Topics/tags: Autobiographical, rambly, disjoint
I don’t really have time to muse tonight; I should be grading . But I don’t know that I’d forgive myself if I did not write today’s musing.
My father, William
Bill Rebelsky , passed away forty years ago today. He died from oat cell carcinoma, which, at the time, seemed associated with smoking. Since he started smoking unfiltered Luckys at about the time that Lucky Strike Green went to war, that’s certainly a possibility .
As Michelle said,
forty years is a long time. And it is. But I still miss him. And I wonder what my life would have been like if he’d lived longer. What would he have thought of me, my kids, my wife, my life? Would I be doing the same things? How would mom’s life have been different; he empowered her in so many different ways. What would my kids be like if they’d had the opportunity to get to know this grandfather?  How would he react to the state of our country? What else would I have learned from him? What would he think about my sons attending Boys State ?
I would have loved to have more opportunity to talk to him about his early life; what it was like to grow up in a commune, what his time at UofC was really like, his early business ventures, and, most importantly, the source and range of his core moral convictions.
Speaking of those moral convictions, it would also be nice to be able to separate the man from the myth. Are the stories mom told me true? Are my memories of mom’s stories correct? I’ve talked to enough people who considered him a mentor that I know that he worked hard to support others and that he had strong commitments to equal opportunity .
When I ask
are the stories true?, two spring to mind.
Mom told me that there was a point at which Polaroid was experiencing a downturn in sales and planned to lay off a number of employees. Dad apparently said something likeLaying people off will harm them and their families. The downturn is likely temporary. Training new people is expensive. Why don’t we continue to pay these employees for a while and have them do things to support the city of Cambridge in that time?If I remember the story correctly, by the time they finished negotiating with the city, the downturn was over.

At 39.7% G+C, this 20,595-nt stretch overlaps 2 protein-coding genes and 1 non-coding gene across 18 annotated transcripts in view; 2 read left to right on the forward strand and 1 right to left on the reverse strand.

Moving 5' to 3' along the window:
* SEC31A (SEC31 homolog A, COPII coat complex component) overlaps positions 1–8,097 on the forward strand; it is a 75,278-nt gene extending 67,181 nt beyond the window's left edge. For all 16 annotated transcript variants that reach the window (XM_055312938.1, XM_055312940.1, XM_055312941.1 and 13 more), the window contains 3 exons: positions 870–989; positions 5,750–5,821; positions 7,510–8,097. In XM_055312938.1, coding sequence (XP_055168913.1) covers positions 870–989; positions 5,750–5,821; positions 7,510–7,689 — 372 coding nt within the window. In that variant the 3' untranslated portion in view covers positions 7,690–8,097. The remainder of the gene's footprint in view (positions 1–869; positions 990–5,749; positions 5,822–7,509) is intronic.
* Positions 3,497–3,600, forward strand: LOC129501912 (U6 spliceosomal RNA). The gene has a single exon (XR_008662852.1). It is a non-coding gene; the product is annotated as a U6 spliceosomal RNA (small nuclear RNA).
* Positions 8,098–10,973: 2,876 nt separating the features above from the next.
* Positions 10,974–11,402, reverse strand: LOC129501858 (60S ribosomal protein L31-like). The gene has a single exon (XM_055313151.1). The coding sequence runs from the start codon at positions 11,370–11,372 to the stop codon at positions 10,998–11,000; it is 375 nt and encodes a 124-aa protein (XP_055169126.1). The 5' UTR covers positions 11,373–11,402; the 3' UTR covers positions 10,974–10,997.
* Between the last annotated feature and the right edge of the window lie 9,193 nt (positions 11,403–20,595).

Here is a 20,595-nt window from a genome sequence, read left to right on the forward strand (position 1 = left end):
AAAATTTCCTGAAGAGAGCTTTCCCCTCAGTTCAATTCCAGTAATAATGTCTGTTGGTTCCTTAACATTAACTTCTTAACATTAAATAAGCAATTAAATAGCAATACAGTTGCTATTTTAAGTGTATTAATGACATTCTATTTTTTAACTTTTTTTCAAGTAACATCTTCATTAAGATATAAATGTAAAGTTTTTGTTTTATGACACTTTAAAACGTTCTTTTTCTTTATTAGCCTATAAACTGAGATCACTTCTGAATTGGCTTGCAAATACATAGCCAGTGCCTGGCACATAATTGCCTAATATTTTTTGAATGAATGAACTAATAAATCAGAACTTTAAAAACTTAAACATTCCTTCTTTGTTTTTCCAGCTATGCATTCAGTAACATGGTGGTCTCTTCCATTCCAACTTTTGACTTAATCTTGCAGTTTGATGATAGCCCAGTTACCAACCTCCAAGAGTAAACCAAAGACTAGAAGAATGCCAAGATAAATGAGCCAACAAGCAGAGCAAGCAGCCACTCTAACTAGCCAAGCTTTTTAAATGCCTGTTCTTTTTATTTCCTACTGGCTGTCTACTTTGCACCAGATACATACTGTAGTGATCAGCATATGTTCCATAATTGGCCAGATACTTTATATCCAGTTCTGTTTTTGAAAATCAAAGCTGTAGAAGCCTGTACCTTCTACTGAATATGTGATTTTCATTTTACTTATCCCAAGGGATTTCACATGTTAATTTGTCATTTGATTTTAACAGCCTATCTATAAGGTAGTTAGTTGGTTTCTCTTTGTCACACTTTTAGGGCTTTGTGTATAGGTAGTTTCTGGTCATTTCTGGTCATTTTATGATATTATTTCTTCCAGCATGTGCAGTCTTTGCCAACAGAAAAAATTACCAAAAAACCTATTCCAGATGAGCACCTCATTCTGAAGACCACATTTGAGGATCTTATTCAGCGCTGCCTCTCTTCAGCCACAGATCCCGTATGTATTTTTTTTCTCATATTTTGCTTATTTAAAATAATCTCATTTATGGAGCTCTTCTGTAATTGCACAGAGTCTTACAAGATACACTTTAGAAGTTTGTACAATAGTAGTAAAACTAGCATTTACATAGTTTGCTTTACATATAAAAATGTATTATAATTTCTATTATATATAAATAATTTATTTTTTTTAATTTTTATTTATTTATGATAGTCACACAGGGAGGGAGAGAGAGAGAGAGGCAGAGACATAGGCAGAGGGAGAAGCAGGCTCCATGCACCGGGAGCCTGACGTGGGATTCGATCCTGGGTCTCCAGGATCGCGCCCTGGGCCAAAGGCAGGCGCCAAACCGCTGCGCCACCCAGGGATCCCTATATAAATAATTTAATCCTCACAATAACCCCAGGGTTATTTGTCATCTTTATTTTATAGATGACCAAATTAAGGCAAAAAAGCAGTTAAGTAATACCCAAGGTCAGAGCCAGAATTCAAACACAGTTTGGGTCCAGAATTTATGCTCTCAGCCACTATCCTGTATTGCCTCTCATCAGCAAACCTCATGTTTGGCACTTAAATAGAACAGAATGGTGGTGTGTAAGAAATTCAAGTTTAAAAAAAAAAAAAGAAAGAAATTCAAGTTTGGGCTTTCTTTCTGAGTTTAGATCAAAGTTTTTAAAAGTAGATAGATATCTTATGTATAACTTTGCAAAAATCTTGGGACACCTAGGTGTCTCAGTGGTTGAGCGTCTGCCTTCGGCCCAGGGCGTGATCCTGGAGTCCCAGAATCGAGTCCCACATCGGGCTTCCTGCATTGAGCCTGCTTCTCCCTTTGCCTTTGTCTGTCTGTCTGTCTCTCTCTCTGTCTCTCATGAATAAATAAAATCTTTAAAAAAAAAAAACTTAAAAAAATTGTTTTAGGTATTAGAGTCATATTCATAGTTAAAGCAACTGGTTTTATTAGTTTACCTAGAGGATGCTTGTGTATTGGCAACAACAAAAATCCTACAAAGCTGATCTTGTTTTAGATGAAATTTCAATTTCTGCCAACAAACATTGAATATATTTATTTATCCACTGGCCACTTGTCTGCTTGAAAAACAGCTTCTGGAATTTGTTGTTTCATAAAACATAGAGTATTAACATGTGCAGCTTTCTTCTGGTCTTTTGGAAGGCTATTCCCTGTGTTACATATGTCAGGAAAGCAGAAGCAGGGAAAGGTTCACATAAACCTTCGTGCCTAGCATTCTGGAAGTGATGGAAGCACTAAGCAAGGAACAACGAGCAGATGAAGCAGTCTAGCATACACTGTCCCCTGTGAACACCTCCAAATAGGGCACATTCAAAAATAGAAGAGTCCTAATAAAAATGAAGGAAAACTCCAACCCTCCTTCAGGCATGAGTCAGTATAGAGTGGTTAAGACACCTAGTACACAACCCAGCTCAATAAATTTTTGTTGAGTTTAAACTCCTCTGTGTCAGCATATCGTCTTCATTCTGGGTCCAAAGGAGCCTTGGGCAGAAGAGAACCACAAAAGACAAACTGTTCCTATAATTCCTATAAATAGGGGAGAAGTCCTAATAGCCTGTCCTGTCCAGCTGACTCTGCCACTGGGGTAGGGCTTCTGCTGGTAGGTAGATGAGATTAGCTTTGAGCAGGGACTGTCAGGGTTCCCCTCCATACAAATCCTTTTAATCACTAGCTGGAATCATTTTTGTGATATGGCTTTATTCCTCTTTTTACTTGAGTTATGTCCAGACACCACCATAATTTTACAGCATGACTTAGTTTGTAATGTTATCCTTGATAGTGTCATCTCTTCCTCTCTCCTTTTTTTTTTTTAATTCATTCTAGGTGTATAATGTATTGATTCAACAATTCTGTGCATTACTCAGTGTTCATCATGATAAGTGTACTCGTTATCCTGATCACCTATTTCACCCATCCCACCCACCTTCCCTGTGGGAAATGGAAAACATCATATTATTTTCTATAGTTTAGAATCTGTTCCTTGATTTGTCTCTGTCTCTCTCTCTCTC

At some point, they were discussing insurance benefits for employees; my understanding is that at the time, the general thought was that women did not need health insurance benefits because they could use their husbands’. Dad said something likeI could become unable to work and I would hope that my wife’s insurance would cover me.At least as mom told it, that helped ensure that men and women got equal benefits at Polaroid .
Have I remembered them correctly? Do they approximate reality? It’s nice to believe that they are true. They certainly give me an approach to the world that I should strive to emulate.
I’m glad that I still have a lot of memories. Strangely, many of them are from summers on Martha’s Vineyard: Walking around Stonewall pond catching crabs; swimming off of Squibnocket beach; just hanging around .
I think I’ve written enough that future me will not chastise me for having mused today. I’ve cried enough for tonight. I have grading to do. So I guess that’s all I’ll write for now. I’ll be back with rants and musings in a few weeks.
Postscript: Writing this reminds me that I need to take better care of myself for my wife, my children, and my grandchildren . I’ll get on that as soon as the semester is over.
 I really haven’t had time to muse at all this semester. I’ve been behind on grading, and grading takes priority. Don’t worry; once the semester is over, I plan to start musing again.
 Mom told me that dad’s mother put
Billy on his birth certificate; I don’t know if that’s true.
 My quick Web search suggests that it is found almost exclusively in smokers.
 Gone for seventeen years.
 Gone eight and ten years, respectively.
 While dad was a Boy Scout, he also grew up in the Stelton, NJ commune. I’m guessing that he likely attended the Young Pioneer Camps that Boys State was created to counteract.
 If I recall correctly, his final position at Polaroid was VP for Equal Opportunity.
 Hmmm … was that story also about salaries? I don’t remember.
 Yes, I am a child of privilege . Both parents worked at a time when it was rare that women worked. So even though mom was underpaid and dad refused raises, both were compensated as professionals.
 It took me surprisingly long to realize that.
 I don’t have any grandchildren yet. I assume I won’t have any for a decade or so. But I do hope to have some eventually.
Version 1.0 of 2019-05-11.